Drought: People dependent on borewells hit hard

Drought: People dependent on borewells hit hard

Drought & desperation: Dry water bodies leave humans, cattle thirsty, trigger exodus

The Tungabhadra dam in Hosapete, Ballari district, has only three tmcft of water. According to officials, if the present temperature prevails, this water may be lost through evaporation. DH Photo/Shashikanth S Shembelli

Fast depleting underground water table due to severe drought has hit hard hundreds of people living in both towns and villages across Karnataka.

Minor Irrigation and Ground Water Development Department has recorded 84% decline in ground water table this summer. It has rendered hundreds of borewells and tanks dry, causing acute shortage of drinking water. An estimated 70% of the state’s 6.41 crore population depend on underground water source.

However, those dependent on river source, especially cities like Bengaluru and Mysuru, can heave a sigh of relief: there is enough water storage in majority of the 13 major reservoirs and dams to ensure supply till mid-June. Water level in dams this year is better compared to an average of the past 10 years’ storage during summer.

For instance, KRS and Kabini reservoirs have about 11 tmcft of water that can be used for drinking water supply. Last year, they together had only about 4.5 tmcft. As many as 47 towns, including Bengaluru, Mysuru and Mandya, and 625 villages get water from these reservoirs. The available water is sufficient for the supply till June end, as per data obtained from the Karnataka State Natural Disaster Monitoring Centre (KSDMC).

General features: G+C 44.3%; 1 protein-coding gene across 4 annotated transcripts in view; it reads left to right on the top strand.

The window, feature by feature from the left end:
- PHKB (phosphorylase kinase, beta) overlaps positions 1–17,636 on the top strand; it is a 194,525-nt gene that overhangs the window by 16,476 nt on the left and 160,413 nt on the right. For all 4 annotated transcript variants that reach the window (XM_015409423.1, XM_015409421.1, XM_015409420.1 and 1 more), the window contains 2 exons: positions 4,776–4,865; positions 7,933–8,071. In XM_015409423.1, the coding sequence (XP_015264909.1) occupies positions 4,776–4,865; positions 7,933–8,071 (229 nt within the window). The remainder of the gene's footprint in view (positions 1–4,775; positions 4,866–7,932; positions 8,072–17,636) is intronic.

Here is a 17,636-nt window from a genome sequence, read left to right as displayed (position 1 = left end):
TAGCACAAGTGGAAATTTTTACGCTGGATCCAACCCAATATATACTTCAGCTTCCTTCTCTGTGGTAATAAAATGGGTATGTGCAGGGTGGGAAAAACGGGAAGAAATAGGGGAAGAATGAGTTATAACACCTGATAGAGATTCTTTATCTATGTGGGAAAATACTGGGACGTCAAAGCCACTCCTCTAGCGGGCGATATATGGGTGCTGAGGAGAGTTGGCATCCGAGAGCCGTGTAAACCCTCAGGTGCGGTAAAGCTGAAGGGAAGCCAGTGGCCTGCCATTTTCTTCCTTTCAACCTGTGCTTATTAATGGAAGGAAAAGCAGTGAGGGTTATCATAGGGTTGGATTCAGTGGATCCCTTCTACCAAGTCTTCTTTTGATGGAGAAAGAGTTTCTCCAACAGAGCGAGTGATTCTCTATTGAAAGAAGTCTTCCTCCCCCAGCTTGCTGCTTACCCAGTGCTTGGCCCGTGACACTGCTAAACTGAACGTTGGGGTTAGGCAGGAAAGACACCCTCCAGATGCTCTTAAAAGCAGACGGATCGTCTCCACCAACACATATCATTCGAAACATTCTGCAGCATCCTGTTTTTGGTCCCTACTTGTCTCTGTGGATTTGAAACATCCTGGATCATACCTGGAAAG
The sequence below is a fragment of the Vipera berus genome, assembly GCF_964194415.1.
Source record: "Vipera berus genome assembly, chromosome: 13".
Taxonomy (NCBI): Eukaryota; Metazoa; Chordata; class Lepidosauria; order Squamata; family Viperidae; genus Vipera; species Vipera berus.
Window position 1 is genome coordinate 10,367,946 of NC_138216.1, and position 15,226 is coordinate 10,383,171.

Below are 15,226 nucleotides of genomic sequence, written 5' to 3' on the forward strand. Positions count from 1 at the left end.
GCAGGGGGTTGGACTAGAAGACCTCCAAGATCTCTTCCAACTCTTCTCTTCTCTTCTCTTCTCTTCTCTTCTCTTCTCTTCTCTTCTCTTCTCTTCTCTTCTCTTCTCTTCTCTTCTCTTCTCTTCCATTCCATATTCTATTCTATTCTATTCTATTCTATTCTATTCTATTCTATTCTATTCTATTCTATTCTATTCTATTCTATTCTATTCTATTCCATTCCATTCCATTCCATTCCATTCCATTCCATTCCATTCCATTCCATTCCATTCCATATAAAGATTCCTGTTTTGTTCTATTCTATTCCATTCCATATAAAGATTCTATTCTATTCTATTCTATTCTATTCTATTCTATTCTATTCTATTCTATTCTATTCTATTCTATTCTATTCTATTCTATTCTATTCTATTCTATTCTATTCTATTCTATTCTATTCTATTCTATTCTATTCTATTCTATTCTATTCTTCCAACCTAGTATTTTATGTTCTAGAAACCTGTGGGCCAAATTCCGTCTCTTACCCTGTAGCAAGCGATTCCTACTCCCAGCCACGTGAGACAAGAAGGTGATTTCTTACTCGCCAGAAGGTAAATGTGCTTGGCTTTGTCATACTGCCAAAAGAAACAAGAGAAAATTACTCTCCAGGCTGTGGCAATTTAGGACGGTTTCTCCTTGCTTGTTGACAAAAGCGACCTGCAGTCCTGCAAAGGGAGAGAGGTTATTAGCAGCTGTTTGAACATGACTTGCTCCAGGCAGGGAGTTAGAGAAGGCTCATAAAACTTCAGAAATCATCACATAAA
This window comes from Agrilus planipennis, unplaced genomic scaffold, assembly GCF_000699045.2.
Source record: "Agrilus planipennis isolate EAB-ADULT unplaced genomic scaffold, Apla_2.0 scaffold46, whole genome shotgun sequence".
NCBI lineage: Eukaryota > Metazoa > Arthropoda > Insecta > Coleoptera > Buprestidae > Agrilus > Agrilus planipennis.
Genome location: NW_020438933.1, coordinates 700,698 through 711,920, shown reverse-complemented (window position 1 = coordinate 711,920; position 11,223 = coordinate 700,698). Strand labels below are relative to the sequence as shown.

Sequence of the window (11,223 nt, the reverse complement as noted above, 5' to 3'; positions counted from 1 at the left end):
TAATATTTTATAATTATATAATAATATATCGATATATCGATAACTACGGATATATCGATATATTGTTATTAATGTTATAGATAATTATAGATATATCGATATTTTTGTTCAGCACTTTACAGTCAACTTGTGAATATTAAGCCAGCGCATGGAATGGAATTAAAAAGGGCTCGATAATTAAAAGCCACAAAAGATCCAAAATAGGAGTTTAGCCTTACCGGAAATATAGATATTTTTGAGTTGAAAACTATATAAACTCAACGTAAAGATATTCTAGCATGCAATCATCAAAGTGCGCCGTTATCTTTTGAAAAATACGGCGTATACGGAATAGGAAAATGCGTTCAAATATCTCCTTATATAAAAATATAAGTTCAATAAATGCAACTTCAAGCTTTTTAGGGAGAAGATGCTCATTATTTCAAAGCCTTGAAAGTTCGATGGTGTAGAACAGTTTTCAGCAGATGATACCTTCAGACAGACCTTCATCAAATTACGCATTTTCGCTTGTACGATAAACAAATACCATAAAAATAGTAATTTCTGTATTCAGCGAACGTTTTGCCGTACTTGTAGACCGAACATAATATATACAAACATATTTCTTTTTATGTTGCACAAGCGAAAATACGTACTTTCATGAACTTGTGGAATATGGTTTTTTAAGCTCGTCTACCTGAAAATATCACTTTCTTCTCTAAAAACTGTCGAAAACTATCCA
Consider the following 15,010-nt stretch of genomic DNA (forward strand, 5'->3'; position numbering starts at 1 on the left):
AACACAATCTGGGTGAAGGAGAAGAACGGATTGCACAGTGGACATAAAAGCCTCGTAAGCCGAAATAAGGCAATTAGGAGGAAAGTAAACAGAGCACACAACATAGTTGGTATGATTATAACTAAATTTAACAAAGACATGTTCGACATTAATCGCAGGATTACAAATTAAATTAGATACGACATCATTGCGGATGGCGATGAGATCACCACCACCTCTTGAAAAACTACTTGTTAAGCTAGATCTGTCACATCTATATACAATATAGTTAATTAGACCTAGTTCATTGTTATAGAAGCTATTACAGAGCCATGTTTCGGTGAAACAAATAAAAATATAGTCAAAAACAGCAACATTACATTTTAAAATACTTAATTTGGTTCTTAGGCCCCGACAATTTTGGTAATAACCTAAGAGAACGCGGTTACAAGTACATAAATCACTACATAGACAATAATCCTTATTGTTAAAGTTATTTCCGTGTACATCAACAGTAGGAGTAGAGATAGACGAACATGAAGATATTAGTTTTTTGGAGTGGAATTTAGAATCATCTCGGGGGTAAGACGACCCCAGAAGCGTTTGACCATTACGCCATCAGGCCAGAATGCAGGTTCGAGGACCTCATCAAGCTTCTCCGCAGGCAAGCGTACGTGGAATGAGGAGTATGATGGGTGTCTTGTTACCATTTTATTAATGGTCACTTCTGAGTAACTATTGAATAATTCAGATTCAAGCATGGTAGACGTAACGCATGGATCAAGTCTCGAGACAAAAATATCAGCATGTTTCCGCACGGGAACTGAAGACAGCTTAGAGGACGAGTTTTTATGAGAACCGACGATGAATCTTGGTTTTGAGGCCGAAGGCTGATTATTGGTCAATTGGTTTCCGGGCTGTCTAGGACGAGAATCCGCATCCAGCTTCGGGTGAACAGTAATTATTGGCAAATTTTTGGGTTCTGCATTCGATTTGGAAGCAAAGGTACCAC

Similarly, Almatti reservoir has 23.33 tmcft water against 19.26 tmcft of last year. However, Varahi, Harangi, Ghataprabha and Malaprabha have less water compared to the last year’s storage.

KSDMC Director G S Srinivas Reddy told DH that about 2.75 tmcft of water is the monthly requirement in the Cauvery region. The available water is sufficient till June-end.

“Last year’s monsoon was normal. It rained well in catchment areas. So we have sufficient water to supply for drinking purpose this summer. The government has issued directions not to release water for irrigation purpose till it starts raining”, he added.

But the situation will become grim even in these places (where people depend up on river sources) if there is delay in the onset of monsoon. “We expect the monsoon to be on time and normal, especially in the catchment areas. Then the inflow to these reservoirs will increase.

If the monsoon is either delayed or becomes weak in June, then it will be difficult to ensure supply even in these cities, the Revenue Department officials said.

For supplying water to places dependent on borewells, the government is banking on tankers. As many as 2,554 parched villages are being supplied with tanker water now. The number of villages going dry due to depletion of ground water table is increasing day by day, Chief Secretary T M Vijay Bhaskar said.

“Tahasildars and chief executive officers of zilla panchayats have been directed to tap all available sources of water to ensure supply.

The officials concerned have been given a free hand to take up digging borewells wherever necessary, besides buying water from private borewell owners,” he added.